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Anal Chem. 2004 Feb 1;76(3):720-7.

Whole protein dissociation in a quadrupole ion trap: identification of an a priori unknown modified protein.

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Department of Chemistry, Purdue University, 560 Oval Drive, West Lafayette, IN 47907-2084, USA.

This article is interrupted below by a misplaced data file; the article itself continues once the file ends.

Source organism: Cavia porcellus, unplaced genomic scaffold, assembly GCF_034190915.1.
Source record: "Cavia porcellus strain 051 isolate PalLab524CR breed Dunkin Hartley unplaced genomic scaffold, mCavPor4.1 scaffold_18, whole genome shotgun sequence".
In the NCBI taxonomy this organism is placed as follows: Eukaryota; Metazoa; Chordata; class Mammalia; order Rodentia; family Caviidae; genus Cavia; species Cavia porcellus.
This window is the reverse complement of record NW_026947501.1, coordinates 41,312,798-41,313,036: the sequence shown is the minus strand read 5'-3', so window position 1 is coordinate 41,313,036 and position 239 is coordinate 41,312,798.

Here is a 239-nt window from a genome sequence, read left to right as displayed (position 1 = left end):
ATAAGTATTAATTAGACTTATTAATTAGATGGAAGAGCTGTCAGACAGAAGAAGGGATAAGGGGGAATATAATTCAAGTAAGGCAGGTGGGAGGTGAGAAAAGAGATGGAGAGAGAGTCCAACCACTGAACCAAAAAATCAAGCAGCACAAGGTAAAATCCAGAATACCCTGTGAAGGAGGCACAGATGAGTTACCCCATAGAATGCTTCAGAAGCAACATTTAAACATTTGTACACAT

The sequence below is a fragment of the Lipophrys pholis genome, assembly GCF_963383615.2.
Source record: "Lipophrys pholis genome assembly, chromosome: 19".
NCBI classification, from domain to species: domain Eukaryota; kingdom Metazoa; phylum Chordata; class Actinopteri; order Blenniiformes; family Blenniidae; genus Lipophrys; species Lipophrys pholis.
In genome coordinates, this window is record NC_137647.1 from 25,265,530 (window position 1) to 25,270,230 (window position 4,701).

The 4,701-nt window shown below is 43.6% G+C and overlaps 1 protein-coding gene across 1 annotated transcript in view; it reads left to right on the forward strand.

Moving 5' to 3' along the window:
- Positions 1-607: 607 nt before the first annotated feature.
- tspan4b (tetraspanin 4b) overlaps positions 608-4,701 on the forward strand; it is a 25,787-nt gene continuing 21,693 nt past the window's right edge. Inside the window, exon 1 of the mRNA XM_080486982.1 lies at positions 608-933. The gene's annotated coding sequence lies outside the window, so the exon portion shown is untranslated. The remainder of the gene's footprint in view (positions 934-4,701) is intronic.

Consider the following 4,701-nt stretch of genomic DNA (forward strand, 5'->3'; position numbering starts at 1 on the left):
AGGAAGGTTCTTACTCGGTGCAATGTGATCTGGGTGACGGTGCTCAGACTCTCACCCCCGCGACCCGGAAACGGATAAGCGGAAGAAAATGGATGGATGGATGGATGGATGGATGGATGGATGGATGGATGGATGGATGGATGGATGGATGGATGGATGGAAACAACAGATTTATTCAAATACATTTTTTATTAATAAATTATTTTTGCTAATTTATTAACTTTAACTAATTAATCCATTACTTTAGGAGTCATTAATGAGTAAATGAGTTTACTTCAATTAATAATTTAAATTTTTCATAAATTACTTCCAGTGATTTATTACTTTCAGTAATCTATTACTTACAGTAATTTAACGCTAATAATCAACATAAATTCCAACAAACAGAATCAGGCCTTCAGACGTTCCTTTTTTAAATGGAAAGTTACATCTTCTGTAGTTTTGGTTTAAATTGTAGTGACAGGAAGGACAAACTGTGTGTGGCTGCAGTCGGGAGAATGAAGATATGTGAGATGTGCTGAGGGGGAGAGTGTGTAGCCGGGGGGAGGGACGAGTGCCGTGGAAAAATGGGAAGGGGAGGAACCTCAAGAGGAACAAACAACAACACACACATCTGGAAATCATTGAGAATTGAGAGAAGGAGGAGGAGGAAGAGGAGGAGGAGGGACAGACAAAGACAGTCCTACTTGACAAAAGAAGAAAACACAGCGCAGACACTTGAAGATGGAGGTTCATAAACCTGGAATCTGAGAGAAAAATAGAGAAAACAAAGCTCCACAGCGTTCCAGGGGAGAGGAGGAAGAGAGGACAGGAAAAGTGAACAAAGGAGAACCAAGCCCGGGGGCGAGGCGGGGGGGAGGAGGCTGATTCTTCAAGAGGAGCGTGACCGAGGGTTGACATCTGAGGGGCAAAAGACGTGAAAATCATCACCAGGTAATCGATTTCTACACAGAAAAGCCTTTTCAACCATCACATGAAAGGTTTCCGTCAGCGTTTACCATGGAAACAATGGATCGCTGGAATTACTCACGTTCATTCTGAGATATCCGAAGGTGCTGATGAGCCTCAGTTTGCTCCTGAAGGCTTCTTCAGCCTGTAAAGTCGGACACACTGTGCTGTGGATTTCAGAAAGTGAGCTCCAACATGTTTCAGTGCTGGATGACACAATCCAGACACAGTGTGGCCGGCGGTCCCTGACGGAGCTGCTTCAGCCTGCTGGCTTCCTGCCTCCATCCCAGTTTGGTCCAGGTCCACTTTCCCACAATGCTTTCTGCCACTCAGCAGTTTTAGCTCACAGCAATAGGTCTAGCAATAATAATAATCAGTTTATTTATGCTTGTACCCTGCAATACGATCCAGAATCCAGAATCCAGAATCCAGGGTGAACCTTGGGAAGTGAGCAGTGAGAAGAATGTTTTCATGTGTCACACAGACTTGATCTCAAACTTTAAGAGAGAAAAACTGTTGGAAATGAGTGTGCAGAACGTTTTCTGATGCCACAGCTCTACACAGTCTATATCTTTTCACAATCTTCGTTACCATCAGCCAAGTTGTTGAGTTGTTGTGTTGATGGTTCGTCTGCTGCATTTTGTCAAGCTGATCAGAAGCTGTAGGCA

A protein mixture derived from a whole cell lysate fraction of Saccharomyces cerevisiae, which contains roughly 19 proteins, has been analyzed to identify an a priori unknown modified protein using a quadrupole ion trap tandem mass spectrometer. Collection of the experimental data was facilitated by collision-induced dissociation and ion/ion proton-transfer reactions in multistage mass spectrometry procedures. Ion/ion reactions were used to manipulate charge states of both parent ions and product ions for the purpose of concentrating charge into the parent ion of interest and to reduce the product ion charge states for determination of product ion mass and abundance. The identification of the protein was achieved by matching the uninterpreted product ion spectrum against protein sequence databases with varying degrees of annotation, coupled with a scoring scheme weighted for the relative abundances of the experimentally observed product ions and the frequency of fragmentations occurring at preferential sites. The protein was identified to be an acetylated yeast heat shock protein, HS12_Yeast (11.6 kDa), with the initiating methionine residue removed. This constitutes the first example of the identification of an a priori unknown protein that is not present in an annotated protein database using a "top-down" approach with a quadrupole ion trap. This example illustrates the utility of relatively low cost instrumentation with modest mass analysis characteristics for the identification of modified proteins without recourse to enzymatic digestion. It also illustrates how experimental data can be used interactively with protein databases when the modified protein of interest is not initially present in the database.

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